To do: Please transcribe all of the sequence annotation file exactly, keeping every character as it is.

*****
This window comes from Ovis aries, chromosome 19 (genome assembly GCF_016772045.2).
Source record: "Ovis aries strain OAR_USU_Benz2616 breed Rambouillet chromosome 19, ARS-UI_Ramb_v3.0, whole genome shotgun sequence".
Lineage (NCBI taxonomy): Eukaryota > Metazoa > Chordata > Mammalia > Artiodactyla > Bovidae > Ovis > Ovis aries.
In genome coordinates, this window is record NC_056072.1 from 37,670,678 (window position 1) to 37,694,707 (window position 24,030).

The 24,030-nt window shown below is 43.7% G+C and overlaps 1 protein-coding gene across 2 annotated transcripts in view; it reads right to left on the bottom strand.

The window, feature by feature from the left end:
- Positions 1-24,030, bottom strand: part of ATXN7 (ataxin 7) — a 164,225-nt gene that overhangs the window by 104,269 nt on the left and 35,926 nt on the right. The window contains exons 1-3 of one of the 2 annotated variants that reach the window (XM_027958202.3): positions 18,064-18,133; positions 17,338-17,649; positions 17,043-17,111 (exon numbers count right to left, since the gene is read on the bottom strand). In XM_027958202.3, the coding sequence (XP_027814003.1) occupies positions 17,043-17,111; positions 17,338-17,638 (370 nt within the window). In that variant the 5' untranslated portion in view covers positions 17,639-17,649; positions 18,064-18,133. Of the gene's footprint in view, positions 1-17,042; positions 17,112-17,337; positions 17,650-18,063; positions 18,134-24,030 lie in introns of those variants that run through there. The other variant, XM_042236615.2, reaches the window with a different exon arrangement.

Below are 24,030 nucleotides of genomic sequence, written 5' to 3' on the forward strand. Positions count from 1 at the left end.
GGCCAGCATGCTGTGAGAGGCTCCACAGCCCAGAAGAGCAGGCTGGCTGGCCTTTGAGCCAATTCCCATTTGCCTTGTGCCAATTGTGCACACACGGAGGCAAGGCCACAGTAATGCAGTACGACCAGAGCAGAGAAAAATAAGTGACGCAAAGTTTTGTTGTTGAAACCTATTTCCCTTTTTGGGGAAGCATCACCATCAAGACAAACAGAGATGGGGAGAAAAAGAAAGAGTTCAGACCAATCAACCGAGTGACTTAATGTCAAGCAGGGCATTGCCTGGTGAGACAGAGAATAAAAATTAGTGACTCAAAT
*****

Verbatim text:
This window comes from Ovis aries, chromosome 19 (genome assembly GCF_016772045.2).
Source record: "Ovis aries strain OAR_USU_Benz2616 breed Rambouillet chromosome 19, ARS-UI_Ramb_v3.0, whole genome shotgun sequence".
Lineage (NCBI taxonomy): Eukaryota > Metazoa > Chordata > Mammalia > Artiodactyla > Bovidae > Ovis > Ovis aries.
In genome coordinates, this window is record NC_056072.1 from 37,670,678 (window position 1) to 37,694,707 (window position 24,030).

The 24,030-nt window shown below is 43.7% G+C and overlaps 1 protein-coding gene across 2 annotated transcripts in view; it reads right to left on the bottom strand.

The window, feature by feature from the left end:
- Positions 1-24,030, bottom strand: part of ATXN7 (ataxin 7) — a 164,225-nt gene that overhangs the window by 104,269 nt on the left and 35,926 nt on the right. The window contains exons 1-3 of one of the 2 annotated variants that reach the window (XM_027958202.3): positions 18,064-18,133; positions 17,338-17,649; positions 17,043-17,111 (exon numbers count right to left, since the gene is read on the bottom strand). In XM_027958202.3, the coding sequence (XP_027814003.1) occupies positions 17,043-17,111; positions 17,338-17,638 (370 nt within the window). In that variant the 5' untranslated portion in view covers positions 17,639-17,649; positions 18,064-18,133. Of the gene's footprint in view, positions 1-17,042; positions 17,112-17,337; positions 17,650-18,063; positions 18,134-24,030 lie in introns of those variants that run through there. The other variant, XM_042236615.2, reaches the window with a different exon arrangement.

Below are 24,030 nucleotides of genomic sequence, written 5' to 3' on the forward strand. Positions count from 1 at the left end.
GGCCAGCATGCTGTGAGAGGCTCCACAGCCCAGAAGAGCAGGCTGGCTGGCCTTTGAGCCAATTCCCATTTGCCTTGTGCCAATTGTGCACACACGGAGGCAAGGCCACAGTAATGCAGTACGACCAGAGCAGAGAAAAATAAGTGACGCAAAGTTTTGTTGTTGAAACCTATTTCCCTTTTTGGGGAAGCATCACCATCAAGACAAACAGAGATGGGGAGAAAAAGAAAGAGTTCAGACCAATCAACCGAGTGACTTAATGTCAAGCAGGGCATTGCCTGGTGAGACAGAGAATAAAAATTAGTGACTCAAAT